Poetry can feel restricted. Like most styles of writing, it is deeply personal and blooms in solitude. It’s often viewed among the arts as a cold and lonely craft. Musicians can jam, singers can belt, painters can thrash buckets at a canvas, dancers can sweat and sweat as they leap and spin. There are so many ways to express emotion through passion and movement. This cathartic release can be hard to spot in the world of writing.

It would be a joy to see poets wield a similar recklessness and spontaneity. Wouldn’t it be nice to allow ourselves to be angry or ecstatic without worrying about our voices crumbling? Writing receives a wrap as a sport of carefulness and refinement. Long hours hunched over on the keyboard, sharpening phrases on the whet of your mind. For the most part, that is true: and it’s all good and well. But what about when we want to scream? Poetry cannot be uncoupled from emotion, nor emotion from an eventual passionate burst of release.

 How can we allow our form of art to be visceral and spontaneous, to release? Is it possible to coax this state into such a careful form? I argue that writing can be as reckless as anything else, if we let it. Writing itself can be figured to be a form of very slow improvisation. Creating sentences out of narratives out of nothing: shaping a language. The process is often tedious and mentally demanding, even if the writing isn’t good. Speeding it up will cause mistakes, to be sure. Writing from some passionate trance might not produce the cleanest syntax, but it might just be interesting. I implore you to leave the tedium for tomorrow and just get some thoughts and (more importantly) feelings onto the page. Write recklessly once in a while! It might not be the optimal practice for blog posts or essays, but as a poet you will be surprised what pieces of language will come leaping out if you do not stop yourself. To aide in this theory, I have gathered some writing exercises to help you channel your ravenous writing beast and let loose:

Word Association

Most people have played this game at some point. It’s as simple as sounds. Look at something in the room and think of the word that represents it. Then write down the first next word that you associate it with. Just daisy-chain those puppies together, the more tenuous the connection between the two words, the better. This may not get you any award-winning poems, unfortunately, but it can prime your mind to quicker, more spontaneous thoughts. Sort of like those weird warm up games they do in theatre. This lesson plan from Visual Thesaurus goes into depth on how a word association poem might turn out.

Emotion to Object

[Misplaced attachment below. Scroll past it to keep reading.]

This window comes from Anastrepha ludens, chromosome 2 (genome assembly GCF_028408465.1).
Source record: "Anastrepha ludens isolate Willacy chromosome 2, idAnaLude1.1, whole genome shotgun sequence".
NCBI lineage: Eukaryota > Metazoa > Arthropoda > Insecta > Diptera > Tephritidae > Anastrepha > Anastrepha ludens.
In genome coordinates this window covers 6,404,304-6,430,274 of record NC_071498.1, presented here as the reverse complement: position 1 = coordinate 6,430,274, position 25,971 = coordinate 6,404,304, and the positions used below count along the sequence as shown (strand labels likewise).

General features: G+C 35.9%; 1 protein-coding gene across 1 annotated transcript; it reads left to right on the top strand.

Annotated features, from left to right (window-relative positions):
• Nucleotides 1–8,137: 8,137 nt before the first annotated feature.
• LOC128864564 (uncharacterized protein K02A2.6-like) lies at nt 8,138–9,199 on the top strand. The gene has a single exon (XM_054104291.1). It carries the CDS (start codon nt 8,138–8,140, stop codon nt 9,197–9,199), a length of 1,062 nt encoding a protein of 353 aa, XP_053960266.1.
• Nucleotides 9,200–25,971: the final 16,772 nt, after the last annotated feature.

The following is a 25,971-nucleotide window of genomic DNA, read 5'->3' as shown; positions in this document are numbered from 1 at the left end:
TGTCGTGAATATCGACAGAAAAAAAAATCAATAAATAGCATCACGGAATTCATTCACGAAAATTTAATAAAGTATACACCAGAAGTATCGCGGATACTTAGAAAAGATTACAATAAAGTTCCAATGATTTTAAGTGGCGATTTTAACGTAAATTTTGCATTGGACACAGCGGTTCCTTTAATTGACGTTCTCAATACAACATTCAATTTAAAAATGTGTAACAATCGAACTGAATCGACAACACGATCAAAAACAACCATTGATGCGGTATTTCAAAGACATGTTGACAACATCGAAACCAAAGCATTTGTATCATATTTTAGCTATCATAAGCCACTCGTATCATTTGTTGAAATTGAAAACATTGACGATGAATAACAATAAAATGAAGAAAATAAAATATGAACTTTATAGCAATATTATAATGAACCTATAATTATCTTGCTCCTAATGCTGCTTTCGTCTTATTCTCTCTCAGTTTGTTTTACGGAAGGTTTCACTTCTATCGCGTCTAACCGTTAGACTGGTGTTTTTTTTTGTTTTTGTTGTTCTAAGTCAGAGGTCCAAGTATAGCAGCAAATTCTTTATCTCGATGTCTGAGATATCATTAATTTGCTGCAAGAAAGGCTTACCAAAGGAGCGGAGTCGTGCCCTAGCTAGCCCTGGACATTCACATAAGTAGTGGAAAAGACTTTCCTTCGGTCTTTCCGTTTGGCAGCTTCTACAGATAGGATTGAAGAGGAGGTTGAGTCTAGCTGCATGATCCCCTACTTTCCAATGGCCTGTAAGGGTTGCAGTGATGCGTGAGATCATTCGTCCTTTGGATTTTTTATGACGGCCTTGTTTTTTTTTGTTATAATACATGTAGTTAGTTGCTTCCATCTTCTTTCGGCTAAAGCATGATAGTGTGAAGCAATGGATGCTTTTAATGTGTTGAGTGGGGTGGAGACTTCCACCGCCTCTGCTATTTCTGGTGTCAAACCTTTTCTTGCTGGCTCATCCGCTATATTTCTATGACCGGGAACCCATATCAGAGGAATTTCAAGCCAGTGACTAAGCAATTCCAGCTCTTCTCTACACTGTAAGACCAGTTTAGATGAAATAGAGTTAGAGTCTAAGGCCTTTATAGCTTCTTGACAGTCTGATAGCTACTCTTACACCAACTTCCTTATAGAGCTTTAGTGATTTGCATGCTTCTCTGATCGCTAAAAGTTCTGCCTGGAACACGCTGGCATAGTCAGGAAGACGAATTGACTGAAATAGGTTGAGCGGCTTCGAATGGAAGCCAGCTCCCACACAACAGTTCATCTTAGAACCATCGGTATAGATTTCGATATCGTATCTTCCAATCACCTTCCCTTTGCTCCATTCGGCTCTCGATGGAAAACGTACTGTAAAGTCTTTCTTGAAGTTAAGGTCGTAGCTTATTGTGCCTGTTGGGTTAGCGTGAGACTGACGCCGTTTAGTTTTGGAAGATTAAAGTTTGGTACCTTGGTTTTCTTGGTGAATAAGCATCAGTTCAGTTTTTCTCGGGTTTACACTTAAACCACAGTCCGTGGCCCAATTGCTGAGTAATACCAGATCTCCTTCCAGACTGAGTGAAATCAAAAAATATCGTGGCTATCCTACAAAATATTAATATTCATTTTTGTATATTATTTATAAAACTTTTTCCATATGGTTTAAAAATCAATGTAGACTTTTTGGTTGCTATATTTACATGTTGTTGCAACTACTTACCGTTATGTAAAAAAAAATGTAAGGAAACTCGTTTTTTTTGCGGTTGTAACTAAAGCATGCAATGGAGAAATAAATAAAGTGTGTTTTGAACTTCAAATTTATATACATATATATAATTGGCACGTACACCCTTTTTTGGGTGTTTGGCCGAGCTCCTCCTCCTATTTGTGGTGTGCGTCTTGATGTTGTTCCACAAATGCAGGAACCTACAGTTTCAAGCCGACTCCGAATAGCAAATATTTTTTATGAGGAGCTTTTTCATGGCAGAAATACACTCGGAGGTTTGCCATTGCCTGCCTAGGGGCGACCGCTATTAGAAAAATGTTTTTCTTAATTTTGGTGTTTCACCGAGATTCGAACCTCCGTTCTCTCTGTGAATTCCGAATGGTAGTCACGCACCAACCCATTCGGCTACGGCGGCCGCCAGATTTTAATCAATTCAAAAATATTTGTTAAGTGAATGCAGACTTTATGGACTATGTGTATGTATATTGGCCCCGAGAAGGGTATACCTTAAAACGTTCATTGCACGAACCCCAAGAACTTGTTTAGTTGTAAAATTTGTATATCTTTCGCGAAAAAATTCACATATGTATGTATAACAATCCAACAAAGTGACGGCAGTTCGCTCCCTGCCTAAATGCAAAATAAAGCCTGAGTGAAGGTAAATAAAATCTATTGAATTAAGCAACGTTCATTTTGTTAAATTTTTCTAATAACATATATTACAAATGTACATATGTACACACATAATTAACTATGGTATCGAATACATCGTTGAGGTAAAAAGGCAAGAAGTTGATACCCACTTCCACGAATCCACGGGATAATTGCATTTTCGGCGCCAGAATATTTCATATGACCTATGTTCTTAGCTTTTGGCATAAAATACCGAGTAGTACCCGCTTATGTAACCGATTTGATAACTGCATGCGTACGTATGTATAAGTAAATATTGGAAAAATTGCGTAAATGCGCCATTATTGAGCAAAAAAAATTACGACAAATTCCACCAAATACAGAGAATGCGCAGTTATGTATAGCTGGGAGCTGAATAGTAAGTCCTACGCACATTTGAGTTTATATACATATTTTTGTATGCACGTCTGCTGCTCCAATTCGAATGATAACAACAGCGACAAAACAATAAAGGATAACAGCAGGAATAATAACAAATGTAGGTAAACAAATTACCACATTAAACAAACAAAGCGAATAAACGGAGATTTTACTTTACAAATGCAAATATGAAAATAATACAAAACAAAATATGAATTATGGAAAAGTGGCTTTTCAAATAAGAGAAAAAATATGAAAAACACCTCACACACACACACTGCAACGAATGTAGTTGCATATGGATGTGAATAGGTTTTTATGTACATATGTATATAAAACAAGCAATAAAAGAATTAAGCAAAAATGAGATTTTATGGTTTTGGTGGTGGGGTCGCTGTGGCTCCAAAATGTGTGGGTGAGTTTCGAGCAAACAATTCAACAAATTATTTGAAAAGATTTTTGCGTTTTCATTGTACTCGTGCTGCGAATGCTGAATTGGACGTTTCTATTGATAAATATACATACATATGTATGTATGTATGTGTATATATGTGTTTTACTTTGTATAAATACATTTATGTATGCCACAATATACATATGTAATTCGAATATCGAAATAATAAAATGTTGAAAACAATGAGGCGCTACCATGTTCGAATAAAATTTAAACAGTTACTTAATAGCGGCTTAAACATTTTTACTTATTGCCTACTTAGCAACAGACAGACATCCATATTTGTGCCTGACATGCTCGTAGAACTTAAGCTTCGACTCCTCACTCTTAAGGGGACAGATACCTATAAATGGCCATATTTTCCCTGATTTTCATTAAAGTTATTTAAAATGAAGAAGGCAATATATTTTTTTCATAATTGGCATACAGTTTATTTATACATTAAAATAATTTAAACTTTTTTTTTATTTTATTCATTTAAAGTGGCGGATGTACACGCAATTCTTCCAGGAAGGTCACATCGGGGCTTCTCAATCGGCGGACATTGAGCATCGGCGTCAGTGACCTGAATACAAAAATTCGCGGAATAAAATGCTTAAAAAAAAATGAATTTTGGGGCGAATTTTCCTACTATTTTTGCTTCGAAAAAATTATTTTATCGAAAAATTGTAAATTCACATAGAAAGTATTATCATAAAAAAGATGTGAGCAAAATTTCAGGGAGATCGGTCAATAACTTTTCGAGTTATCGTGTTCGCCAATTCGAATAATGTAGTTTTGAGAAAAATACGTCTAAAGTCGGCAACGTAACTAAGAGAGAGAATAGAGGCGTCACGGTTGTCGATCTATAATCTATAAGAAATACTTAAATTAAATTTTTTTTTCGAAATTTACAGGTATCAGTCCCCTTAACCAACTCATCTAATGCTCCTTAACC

As a disclaimer, this method comes with certain risks. If I were to continue the theatre metaphor, this would be akin to method acting. So proceed with caution. The goal is to get in touch with your emotions. Which ones are you feeling, or have you felt recently? Concentrate on one clear, strong emotion and whatever makes you feel that way. Once you are certifiably in your feelings, describe an unrelated object or subject in a way that implies said emotion. This exercise is good for making sure we are in touch with our emotional side while writing, as it is an essential tool for expressive writing and can make the creative process more interesting.


This is a very similar exercise as Emotion to Object, but this time thinking in terms of colors and the emotional baggage that they carry for you. Colors are powerful symbols. What does a blue word look like? How about crimson? How can we charge a random object or subject with the emotional content of the color grey? Thinking about colors can help you develop a consistent emotional tone.

Write Collaboratively

This one is scary. But if you have someone you trust to write with, ask them to play a writing game with you. One that I’ve played since I was little is to simply pass words back and forth to form sentences. It seems silly, but if two like minded artists are really attempting to create interesting language, it can yield eye-opening results. Having half of your poem written for you forces you to make choices that you would not otherwise make, to get out of your own mind for once. If you’re curious about writing with friends, the poetry blog Little Infinite goes into more depth on “Collaborative Poetry” and its benefits.

Meet the blogger:

GEORGE HUBBARD is a creative writing student focusing on poetry who is set to graduate with the class of 2022. He is a transplant from small town Iowa, and spends his time exploring the Twin Cities’ record stores, restaurants, and breweries when he’s not studying or in the pool practicing for Hamline Swim and Dive.

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